22. Osugi T, Ukena K, Sower SA, Kawauchi H, Tsutsui K (2006) Evolutionary origin and divergence of PQRFamide peptides and LPXRFamide peptides in the RFamide peptide family. Insights from novel lamprey RFamide peptides. FEBS J 273:1731–1743PubMedCrossRefGoogle Scholar
  23. Parry DM, Goldsmith AR, Millar RP, Glennie LM (1997) Immunocytochemical localization of GnRH precursor in the hypothalamus of European starlings during sexual maturation and photorefractoriness. J Neuroendocrinol 9:235–243PubMedCrossRefGoogle Scholar
  24. Pfaff DW (1973) Luteinizing hormone-releasing factor (LRF) potentiates lordosis behavior in hypophysectomized ovariectomized female rats. Science 182:1148–1149PubMedCrossRefGoogle Scholar
  25. Price DA, Greenberg MJ (1977) Structure of a molluscan cardioexcitatory neuropeptide. Science 197:670–671PubMedCrossRefGoogle Scholar
  26. Rowan W (1925) Relation of light to bird migration and developmental changes. Nature 115:494–495CrossRefGoogle Scholar
  27. Sakuma Y, Pfaff DW (1983) Modulation of the lordosis reflex in female rats by LHRH, its antiserum and analogs in the mesencephalic central gray. Neuroendocrinol 36:218–224CrossRefGoogle Scholar
  28. Searcy WA (1992) Measuring responses of female birds to male song. In: McGregor PK (ed) Playback and studies of animal communication. Plenum, New York, pp 175–189Google Scholar
  29. Tsutsui K, Saigoh E, Ukena K, Teranishi H, Fujisawa Y, Kikuchi M, Ishii S, Sharp PJ (2000) A novel avian hypothalamic peptide inhibiting gonadotropin release. Biochem Biophys Res Commun 275:661–667PubMedCrossRefGoogle Scholar
  30. Ubuka T, Binns M, Cadigan PA, Osugi T, Chowdhury VS, Tsutsui K, Bentley GE (2006a) Identification of Gonadotropin-inhibitory Hormone in Human Brain. Soc Neurosci AbstrGoogle Scholar
  31. Ubuka T, Ukena K, Sharp PJ, Bentley GE, Tsutsui K (2006b) Gonadotropin-inhibitory hormone inhibits gonadal development and maintenance by decreasing gonadotropin synthesis and release in male quail. Endocrinology 147:1187–1194PubMedCrossRefGoogle Scholar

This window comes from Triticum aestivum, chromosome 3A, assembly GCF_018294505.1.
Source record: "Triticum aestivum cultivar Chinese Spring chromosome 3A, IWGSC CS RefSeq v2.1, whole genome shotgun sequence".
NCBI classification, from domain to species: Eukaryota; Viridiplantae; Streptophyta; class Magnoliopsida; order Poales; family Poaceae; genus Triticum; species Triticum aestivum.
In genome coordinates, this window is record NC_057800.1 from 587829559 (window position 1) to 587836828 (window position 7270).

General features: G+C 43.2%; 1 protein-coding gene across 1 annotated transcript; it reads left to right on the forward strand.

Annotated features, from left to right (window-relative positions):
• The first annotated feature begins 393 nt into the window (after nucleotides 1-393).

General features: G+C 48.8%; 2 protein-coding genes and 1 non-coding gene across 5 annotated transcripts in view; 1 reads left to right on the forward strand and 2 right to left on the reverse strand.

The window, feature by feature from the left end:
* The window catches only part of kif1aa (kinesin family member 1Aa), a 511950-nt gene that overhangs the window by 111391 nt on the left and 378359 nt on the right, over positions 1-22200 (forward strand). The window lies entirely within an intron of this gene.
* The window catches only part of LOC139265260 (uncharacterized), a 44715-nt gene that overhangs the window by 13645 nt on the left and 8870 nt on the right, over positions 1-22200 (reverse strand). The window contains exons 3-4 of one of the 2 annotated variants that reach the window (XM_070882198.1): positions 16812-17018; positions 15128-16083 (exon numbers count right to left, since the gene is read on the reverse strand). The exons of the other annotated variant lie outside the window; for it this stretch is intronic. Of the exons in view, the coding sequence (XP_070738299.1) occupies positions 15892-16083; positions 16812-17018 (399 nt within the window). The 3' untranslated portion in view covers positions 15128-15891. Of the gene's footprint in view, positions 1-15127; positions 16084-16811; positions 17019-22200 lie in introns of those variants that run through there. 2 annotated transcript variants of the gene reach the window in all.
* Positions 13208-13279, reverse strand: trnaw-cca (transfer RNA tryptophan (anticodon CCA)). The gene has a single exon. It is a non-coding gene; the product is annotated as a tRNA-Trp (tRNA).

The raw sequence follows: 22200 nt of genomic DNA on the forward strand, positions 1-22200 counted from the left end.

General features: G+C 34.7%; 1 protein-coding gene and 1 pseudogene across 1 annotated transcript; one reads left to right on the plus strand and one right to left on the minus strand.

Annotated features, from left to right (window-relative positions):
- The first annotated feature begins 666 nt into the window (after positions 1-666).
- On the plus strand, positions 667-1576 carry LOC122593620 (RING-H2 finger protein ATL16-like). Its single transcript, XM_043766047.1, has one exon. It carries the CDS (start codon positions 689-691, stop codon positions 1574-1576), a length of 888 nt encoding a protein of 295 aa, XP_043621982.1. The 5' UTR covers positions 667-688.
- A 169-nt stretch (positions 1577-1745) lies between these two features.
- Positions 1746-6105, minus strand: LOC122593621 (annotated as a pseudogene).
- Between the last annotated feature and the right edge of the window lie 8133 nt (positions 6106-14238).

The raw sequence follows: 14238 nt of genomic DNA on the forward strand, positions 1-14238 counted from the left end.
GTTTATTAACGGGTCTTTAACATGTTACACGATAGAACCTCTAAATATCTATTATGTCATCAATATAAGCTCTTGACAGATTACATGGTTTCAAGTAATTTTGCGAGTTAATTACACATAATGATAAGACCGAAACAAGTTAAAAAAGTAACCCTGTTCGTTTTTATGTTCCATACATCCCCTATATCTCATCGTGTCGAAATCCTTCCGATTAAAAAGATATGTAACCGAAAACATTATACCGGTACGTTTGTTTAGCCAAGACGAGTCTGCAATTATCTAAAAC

32. Wingfield JC, Crim JW, Mattocks PW Jr., Farner DS (1979) Responses of photosensitive and photorefractory male white-crowned sparrows (Zonotrichia leucophrys gambelii) to synthetic mammalian luteinizing hormone releasing hormone (syn-LHRH). Biol Reprod 21:801–806PubMedCrossRefGoogle Scholar
  33. Wingfield JC, Farner DS (1993) The endocrinology of wild species. In: Farner DS, King JR, Parkes KC (eds) Avian biology, vol 9. Academic, New York pp 163–327Google Scholar
  34. Yin H, Ukena K, Ubuka T, Tsutsui K (2005) A novel G protein-coupled receptor for gonadotropin-inhibitory hormone in the Japanese quail (Coturnix japonica):Identification, expression and binding activity. J Endocrinol 184:257–266PubMedCrossRefGoogle Scholar

Copyright information

© Dt. Ornithologen-Gesellschaft e.V. 2007

Authors and Affiliations

  • George E. Bentley
    • 1
    Email author
  • Nicole Perfito
    • 1
  • Takayoshi Ubuka
    • 1
  • Kazuyoshi Ukena
    • 2
  • Tomohiro Osugi
    • 3
  • Sara O’Brien
    • 4
  • Kazuyoshi Tsutsui
    • 3
  • John C. Wingfield
    • 4
  1. 1.Department of Integrative Biology and The Helen Wills Neuroscience InstituteUniversity of CaliforniaBerkeleyUSA
  2. 2.Laboratory of Brain Science, Faculty of Integrated Arts and SciencesHiroshima UniversityHigashi-HiroshimaJapan
  3. 3.Laboratory of Integrative Brain Sciences, Department of Biology, Faculty of Education and Integrated Arts and SciencesWaseda UniversityTokyoJapan
  4. 4.Department of BiologyUniversity of WashingtonSeattleUSA

Personalised recommendations